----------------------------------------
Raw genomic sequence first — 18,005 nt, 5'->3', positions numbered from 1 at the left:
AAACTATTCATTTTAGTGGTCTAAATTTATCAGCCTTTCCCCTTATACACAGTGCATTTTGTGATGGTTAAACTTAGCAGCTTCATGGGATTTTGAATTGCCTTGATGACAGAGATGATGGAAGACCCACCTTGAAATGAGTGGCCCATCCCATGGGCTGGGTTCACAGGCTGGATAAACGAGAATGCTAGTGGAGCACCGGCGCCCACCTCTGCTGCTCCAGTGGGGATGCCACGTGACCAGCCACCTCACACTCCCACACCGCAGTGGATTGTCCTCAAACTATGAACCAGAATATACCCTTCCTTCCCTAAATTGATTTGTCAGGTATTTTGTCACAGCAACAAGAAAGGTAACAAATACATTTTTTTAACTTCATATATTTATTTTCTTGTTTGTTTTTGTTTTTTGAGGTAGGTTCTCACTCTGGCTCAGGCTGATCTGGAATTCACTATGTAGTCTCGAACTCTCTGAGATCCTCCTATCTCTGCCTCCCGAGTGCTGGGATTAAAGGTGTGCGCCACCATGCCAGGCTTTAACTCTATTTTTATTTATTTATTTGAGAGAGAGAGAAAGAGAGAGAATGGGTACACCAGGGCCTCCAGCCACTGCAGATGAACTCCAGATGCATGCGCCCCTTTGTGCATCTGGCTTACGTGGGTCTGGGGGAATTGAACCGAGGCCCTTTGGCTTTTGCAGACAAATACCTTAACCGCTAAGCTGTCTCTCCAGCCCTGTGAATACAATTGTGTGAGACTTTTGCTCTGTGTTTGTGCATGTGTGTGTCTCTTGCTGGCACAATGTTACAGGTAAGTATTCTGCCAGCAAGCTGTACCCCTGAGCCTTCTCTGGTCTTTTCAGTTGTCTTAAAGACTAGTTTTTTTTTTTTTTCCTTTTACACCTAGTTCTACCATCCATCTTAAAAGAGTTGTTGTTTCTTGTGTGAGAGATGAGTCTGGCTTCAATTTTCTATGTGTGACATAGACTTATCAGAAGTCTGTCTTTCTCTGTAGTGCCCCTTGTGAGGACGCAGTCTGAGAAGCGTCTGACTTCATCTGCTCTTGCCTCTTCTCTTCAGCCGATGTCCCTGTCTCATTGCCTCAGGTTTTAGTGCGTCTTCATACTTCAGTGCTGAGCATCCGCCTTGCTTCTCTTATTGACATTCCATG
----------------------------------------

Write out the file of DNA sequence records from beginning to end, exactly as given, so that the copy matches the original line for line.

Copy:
Raw genomic sequence first — 18,005 nt, 5'->3', positions numbered from 1 at the left:
AAACTATTCATTTTAGTGGTCTAAATTTATCAGCCTTTCCCCTTATACACAGTGCATTTTGTGATGGTTAAACTTAGCAGCTTCATGGGATTTTGAATTGCCTTGATGACAGAGATGATGGAAGACCCACCTTGAAATGAGTGGCCCATCCCATGGGCTGGGTTCACAGGCTGGATAAACGAGAATGCTAGTGGAGCACCGGCGCCCACCTCTGCTGCTCCAGTGGGGATGCCACGTGACCAGCCACCTCACACTCCCACACCGCAGTGGATTGTCCTCAAACTATGAACCAGAATATACCCTTCCTTCCCTAAATTGATTTGTCAGGTATTTTGTCACAGCAACAAGAAAGGTAACAAATACATTTTTTTAACTTCATATATTTATTTTCTTGTTTGTTTTTGTTTTTTGAGGTAGGTTCTCACTCTGGCTCAGGCTGATCTGGAATTCACTATGTAGTCTCGAACTCTCTGAGATCCTCCTATCTCTGCCTCCCGAGTGCTGGGATTAAAGGTGTGCGCCACCATGCCAGGCTTTAACTCTATTTTTATTTATTTATTTGAGAGAGAGAGAAAGAGAGAGAATGGGTACACCAGGGCCTCCAGCCACTGCAGATGAACTCCAGATGCATGCGCCCCTTTGTGCATCTGGCTTACGTGGGTCTGGGGGAATTGAACCGAGGCCCTTTGGCTTTTGCAGACAAATACCTTAACCGCTAAGCTGTCTCTCCAGCCCTGTGAATACAATTGTGTGAGACTTTTGCTCTGTGTTTGTGCATGTGTGTGTCTCTTGCTGGCACAATGTTACAGGTAAGTATTCTGCCAGCAAGCTGTACCCCTGAGCCTTCTCTGGTCTTTTCAGTTGTCTTAAAGACTAGTTTTTTTTTTTTTTCCTTTTACACCTAGTTCTACCATCCATCTTAAAAGAGTTGTTGTTTCTTGTGTGAGAGATGAGTCTGGCTTCAATTTTCTATGTGTGACATAGACTTATCAGAAGTCTGTCTTTCTCTGTAGTGCCCCTTGTGAGGACGCAGTCTGAGAAGCGTCTGACTTCATCTGCTCTTGCCTCTTCTCTTCAGCCGATGTCCCTGTCTCATTGCCTCAGGTTTTAGTGCGTCTTCATACTTCAGTGCTGAGCATCCGCCTTGCTTCTCTTATTGACATTCCATG